|Astra RNR2 Cosworth|
In 1966 the talented British amateur racer Roger Nathan and leading aerodynamicist Frank Costin teamed up to created the Costin-Nathan racing car. Powered by a diminutive Hillman Imp engine, it combined Costin's slippery design with an unusual monocoque chassis constructed from plywood, much like Costin's earlier Marcos GTs. Despite the unconventional design, the car was remarkably successful both in the hands of Nathan himself and other customers.
By 1969 the writing was on the wall for closed cockpit sports racers with the lighter, open cars coming to the fore. Nathan recognised these developments early and started developing an open version of the existing design. His original partner, Frank Costin, had already left the company, so the Costin-Nathan name was dropped. Instead the new car was known as the Astra, inspired by the Royal Air Force motto 'Per Ardua ad Astra'. The first model was known as the RNR1; short for Roger Nathan Racing.
A development of the earlier designs, the RNR1 also featured the trademark plywood monocoque chassis. Its primary advantages were the relative light weight and high rigidity. Attached to both ends of the chassis were steel tubular subframes, onto which the suspension, engine and gearbox were bolted. At the front, the suspension consisted of double wishbones, while the rear-end featured reversed lower wishbones, top links and twin trailing arms. Girling disc brakes provided the stopping power.
While his previous cars used Imp and later BMW engines, Nathan opted to use a two-litre version of the venerably Coventry-Climax FPF engine for the Astra. Famously based on a fire-pump engine, the twin-cam 'four' produced around 180 bhp in this guise. This was mated to a Hewland FT 200 gearbox. The car was clothed in a fibreglass body that was built by Williams & Pritchard. They converted the existing design penned by Costin to a Spider. Despite the relatively heavy engine used, the completed car weighed less than 500 kg.
Nathan debuted the new Astra in March of 1969 at Mallory Park and immediately claimed the car's first victory. Another win followed a fortnight later but the glory was short-lived as the RNR1 was soon dwarfed by rivals using the much more powerful Cosworth FVA. Nathan quickly responded and readied an FVA equipped RNR1. This turned the small Astra's fortunes once more and Nathan continued to race successfully in national events. Several customers also showed an interest and it is believed 5 RNR1s were built.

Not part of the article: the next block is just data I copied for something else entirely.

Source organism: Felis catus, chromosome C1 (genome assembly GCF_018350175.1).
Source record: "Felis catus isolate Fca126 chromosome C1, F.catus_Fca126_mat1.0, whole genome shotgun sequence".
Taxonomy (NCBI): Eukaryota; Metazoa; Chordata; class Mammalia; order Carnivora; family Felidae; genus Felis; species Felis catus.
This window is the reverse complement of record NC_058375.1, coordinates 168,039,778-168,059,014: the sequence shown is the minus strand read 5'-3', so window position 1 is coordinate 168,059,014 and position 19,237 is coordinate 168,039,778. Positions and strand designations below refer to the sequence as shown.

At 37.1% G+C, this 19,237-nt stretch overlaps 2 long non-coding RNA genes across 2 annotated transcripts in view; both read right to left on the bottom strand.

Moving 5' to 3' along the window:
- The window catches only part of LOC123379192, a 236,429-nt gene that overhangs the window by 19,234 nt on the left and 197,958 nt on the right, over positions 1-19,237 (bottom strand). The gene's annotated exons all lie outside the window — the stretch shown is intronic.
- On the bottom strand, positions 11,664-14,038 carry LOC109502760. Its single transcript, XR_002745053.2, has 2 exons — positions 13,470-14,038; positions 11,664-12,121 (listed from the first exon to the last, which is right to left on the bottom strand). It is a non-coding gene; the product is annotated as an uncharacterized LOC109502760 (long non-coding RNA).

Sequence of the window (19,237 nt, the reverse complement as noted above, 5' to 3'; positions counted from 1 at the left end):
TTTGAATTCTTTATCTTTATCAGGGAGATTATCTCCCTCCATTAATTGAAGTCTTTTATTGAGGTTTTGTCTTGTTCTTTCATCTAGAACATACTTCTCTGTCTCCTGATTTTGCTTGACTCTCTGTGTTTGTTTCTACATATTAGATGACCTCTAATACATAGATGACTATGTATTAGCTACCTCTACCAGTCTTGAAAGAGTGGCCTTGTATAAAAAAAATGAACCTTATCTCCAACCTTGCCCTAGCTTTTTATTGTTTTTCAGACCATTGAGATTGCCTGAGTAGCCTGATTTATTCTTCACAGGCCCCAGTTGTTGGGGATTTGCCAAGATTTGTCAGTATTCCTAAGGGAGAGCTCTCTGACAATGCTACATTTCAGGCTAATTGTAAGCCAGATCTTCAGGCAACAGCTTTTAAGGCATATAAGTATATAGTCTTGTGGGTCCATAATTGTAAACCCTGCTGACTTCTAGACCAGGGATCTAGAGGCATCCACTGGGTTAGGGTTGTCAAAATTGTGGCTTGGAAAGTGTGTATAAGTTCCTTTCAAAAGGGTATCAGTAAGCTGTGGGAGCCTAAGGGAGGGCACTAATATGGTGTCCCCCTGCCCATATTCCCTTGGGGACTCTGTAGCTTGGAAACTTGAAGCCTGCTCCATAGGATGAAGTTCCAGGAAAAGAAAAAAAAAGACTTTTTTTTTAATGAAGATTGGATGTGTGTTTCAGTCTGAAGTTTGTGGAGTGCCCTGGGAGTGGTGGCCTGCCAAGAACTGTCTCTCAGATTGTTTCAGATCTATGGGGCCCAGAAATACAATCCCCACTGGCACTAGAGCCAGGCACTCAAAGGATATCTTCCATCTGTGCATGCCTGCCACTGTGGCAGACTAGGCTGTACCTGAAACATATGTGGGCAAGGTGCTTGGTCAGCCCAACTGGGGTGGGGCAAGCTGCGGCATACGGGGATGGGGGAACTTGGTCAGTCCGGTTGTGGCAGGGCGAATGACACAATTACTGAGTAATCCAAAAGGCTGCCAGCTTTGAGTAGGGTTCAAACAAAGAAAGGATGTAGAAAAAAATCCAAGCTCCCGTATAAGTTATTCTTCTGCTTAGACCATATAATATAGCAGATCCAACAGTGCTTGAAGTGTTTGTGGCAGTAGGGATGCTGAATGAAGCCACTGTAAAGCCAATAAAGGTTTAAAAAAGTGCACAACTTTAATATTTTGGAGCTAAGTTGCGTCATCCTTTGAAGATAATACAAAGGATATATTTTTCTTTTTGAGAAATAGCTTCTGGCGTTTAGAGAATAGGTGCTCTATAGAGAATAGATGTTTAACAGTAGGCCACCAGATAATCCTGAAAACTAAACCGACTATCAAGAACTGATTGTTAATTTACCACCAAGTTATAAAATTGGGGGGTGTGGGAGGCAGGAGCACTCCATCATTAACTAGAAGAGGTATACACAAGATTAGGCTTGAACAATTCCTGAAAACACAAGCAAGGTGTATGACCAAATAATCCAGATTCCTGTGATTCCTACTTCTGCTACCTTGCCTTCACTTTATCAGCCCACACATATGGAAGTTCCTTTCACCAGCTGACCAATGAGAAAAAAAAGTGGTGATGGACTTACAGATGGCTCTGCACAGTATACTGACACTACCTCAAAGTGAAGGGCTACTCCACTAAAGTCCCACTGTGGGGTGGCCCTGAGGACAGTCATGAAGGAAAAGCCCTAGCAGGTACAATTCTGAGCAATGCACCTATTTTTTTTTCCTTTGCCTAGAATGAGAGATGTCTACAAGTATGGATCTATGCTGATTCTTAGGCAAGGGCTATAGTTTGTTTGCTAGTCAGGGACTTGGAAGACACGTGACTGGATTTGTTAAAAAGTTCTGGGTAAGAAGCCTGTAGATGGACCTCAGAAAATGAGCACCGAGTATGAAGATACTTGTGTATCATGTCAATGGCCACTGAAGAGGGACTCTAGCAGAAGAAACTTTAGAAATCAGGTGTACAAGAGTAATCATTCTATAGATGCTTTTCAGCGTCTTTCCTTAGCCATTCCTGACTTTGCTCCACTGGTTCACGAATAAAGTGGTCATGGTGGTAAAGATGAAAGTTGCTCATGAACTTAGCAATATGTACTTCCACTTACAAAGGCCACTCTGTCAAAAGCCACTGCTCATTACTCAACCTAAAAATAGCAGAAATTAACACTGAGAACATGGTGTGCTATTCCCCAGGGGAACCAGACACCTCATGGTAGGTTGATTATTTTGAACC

Encouraged by the success of the Astra in its debut season, Nathan used the winter months to fine tune the design. Seeking to improve the handling, particularly under braking, the front suspension received the most attention with changes to the geometry and all-new, lighter uprights. Dubbed the RNR2, the modified car also received the latest Cosworth FVC engine. Displacing just under 1.8 litre, it was good for around 245 bhp. Two new Astras were built ahead of the 1970 season; one for Nathan himself and the other for Guy Edwards.
A clutch problem in practice delayed the RNR2's debut until the prestigious BOAC 1000 km at Brands Hatch. Partnering with Mike Beckwith, Nathan fought his way up the highly competitive field to finish 16th overall. In national events Nathan did manage to score a couple of wins but the latest Chevrons and Lolas were clearly quicker. Edwards also added a win to the tally of brightly liveried machine late in the season. For 1971, he switched to the latest Lola.
Nathan realised he had taken the development of the car as far as he could and retired his RNR2 after winning the Martini Trophy at Silverstone. He had hoped his performance as a driver would have attracted the interest of other teams but when no drives materialised, he left motor racing altogether. In the five seasons the Costin-Nathans and Astras were raced, the unconventional machines more than once managed to upset the established teams and manufacturers. This can be attributed to both Costin's original design and Nathan's skill behind the wheel.
Article by Wouter Melissen, last updated on October 29, 2012
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